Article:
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I have limited experience with Windows networks and certainly no experience with AD forests or anything related.

I have experience and understanding how to secure and maintain a unix style network.

I am wondering if the extra stuff like AD and whatever other windows specific technologies there are allow for Windows specific attacks, or is the AD stuff just the equivalent of LDAP?

Are there any Windows specific attacks specific to windows technologies(without a unix equivalent) on a windows network? Any sources to links or documentation would be appreciated

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@Sonny - there are so many Windows specific attacks and more developed all the time that this is probably not a suitable question here (see the faq) - try a google for Windows vulnerabilities or exploits... –  Rory Alsop Jun 2 '11 at 7:48
    
Rory, my question is not for windows specific vulnerabilities, but attacks specific to windows network technologies. I don't mean necessarily at a software level, but at any level. I am having less luck finding information in that context, which is something many of the people here with their experience could answer or give input on. –  Sonny Ordell Jun 2 '11 at 15:43
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@Sonny I think Rory is alluding to the fact that there are vulnerabilities ranging from things as simple as IPV6 networking all the way to the password hashing used by default Active Directory domains. Things as simple as print spoolers and SMB itself as implemented by Microsoft have had multiple vulnerabilities that are remotely exploitable. If you could elaborate on the scenario further it might help define the attack. –  Ori Jun 3 '11 at 4:00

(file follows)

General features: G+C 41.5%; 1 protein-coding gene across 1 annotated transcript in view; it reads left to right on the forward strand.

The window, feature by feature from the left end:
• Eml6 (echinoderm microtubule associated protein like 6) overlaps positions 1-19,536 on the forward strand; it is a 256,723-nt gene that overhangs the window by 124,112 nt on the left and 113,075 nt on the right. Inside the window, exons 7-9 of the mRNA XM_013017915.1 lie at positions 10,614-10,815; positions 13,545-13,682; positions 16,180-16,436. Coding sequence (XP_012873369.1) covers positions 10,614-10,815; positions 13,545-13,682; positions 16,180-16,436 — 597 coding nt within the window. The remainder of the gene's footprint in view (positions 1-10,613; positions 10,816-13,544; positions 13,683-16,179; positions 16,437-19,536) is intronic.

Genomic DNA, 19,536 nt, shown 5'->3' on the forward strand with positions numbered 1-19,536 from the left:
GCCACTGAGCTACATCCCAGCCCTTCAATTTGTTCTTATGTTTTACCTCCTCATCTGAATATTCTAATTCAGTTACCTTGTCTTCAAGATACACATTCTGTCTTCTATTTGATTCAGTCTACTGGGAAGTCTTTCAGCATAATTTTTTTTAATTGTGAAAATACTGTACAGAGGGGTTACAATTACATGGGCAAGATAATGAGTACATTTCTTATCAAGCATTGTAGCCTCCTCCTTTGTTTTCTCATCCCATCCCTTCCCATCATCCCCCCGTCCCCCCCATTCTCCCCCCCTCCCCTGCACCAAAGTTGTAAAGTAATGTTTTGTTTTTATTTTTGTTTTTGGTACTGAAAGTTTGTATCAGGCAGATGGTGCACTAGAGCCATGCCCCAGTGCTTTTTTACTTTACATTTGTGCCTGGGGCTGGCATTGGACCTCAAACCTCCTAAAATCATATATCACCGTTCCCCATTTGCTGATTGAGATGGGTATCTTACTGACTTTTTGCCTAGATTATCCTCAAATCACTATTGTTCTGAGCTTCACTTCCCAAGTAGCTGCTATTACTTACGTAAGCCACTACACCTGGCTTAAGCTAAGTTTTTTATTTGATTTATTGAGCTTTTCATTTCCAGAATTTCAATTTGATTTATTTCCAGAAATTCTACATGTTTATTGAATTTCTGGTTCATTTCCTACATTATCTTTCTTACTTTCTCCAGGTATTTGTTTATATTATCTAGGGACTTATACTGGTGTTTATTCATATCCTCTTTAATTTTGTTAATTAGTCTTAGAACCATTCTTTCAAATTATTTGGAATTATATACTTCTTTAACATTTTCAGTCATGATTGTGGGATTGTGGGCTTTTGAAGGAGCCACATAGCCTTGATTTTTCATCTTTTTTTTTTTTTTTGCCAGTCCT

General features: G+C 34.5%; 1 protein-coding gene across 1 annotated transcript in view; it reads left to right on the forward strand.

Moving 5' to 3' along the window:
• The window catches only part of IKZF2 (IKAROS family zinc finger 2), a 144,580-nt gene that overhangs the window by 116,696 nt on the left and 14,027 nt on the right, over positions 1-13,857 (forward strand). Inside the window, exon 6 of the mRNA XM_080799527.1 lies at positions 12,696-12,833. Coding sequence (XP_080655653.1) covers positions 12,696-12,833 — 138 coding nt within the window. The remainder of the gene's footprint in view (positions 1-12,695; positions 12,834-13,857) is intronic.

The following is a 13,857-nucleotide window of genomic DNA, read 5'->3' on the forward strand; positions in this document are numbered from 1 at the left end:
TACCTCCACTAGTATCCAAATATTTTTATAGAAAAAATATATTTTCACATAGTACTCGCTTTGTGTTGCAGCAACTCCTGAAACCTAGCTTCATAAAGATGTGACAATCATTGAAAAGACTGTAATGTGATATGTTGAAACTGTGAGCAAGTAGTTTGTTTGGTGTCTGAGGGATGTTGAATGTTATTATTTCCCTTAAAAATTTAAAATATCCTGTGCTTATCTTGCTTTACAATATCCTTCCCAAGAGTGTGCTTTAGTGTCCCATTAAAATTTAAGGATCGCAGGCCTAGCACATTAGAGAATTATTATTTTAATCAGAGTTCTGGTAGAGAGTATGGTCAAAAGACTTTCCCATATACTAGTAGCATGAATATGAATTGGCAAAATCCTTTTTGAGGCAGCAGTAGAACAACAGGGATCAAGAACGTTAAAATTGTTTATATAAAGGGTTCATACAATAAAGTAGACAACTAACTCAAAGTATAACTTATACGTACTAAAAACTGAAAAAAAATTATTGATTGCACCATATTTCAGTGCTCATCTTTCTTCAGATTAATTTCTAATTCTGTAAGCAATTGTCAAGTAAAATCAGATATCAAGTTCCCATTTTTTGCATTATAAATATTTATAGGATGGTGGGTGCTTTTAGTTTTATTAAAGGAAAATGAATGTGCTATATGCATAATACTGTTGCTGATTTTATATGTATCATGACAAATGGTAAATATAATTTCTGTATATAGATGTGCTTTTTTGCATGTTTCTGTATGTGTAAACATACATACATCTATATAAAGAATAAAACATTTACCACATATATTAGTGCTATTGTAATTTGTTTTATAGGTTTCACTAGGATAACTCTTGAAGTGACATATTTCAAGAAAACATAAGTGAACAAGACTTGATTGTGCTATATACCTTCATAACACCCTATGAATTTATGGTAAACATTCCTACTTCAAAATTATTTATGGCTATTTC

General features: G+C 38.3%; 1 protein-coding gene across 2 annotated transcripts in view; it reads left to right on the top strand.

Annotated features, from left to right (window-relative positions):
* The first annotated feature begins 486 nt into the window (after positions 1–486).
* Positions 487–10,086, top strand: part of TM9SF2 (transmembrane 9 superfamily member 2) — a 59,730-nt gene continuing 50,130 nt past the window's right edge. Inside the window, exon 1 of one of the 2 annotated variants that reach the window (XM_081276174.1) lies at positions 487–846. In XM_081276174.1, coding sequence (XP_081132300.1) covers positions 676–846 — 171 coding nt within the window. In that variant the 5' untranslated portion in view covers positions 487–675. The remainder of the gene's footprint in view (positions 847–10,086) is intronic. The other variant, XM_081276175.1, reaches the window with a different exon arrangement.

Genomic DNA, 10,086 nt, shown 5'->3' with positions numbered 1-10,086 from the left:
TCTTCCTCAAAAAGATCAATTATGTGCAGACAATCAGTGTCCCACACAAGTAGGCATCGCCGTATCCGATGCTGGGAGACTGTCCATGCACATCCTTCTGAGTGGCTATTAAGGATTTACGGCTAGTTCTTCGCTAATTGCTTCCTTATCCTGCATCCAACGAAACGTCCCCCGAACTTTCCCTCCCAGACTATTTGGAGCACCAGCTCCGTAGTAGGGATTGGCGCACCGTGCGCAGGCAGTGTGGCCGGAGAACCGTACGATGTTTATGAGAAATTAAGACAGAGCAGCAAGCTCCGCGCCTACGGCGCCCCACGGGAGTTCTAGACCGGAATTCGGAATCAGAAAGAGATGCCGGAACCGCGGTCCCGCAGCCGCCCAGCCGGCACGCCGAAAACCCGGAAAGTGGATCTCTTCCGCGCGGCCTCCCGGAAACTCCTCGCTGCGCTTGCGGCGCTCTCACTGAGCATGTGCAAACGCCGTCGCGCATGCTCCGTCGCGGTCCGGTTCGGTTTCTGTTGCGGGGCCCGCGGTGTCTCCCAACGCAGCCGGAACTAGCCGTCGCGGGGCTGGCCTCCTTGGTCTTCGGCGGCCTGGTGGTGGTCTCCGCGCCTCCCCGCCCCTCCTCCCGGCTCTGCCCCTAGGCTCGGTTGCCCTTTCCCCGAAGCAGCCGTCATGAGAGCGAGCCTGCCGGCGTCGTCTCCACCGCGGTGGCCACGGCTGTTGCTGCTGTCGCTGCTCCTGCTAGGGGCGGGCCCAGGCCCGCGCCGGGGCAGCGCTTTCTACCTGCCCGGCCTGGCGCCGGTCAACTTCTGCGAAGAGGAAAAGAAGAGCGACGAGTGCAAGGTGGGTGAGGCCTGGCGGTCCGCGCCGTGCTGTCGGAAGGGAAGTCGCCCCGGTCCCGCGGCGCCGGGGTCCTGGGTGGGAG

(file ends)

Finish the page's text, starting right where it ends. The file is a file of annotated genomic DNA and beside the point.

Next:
@Ori - I thought I was clear in my question, I am interesting in attacks on windows specific network technologies. For example, print spoolers or IPV6 are not specific to Windows, while the AD stuff is. Or, is there nothing specific to a Windows network and only implementation differences? –  Sonny Ordell Jun 3 '11 at 4:08
    
@Sonny for the most part it would be mostly the same, though with differen common services around. One big difference, though, would be SPNEGO/NTLM all over the place, though by now it should be mostly Kerberos anyway. Also SMB, but thats just another protocol. –  AviD Jun 6 '11 at 23:30

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No real information on specific attacks, but as for how the network looks... For the most part it would be mostly the same, though with different common services around (in addition to implementations of regular, common protocols).

One big difference, though, would be SPNEGO/NTLM all over the place, though by now it should be mostly Kerberos anyway.
Also SMB (for file sharing).

I'm not sure this is really the answer you need, but it may be able to help you narrow your focus to ask a more specific question.

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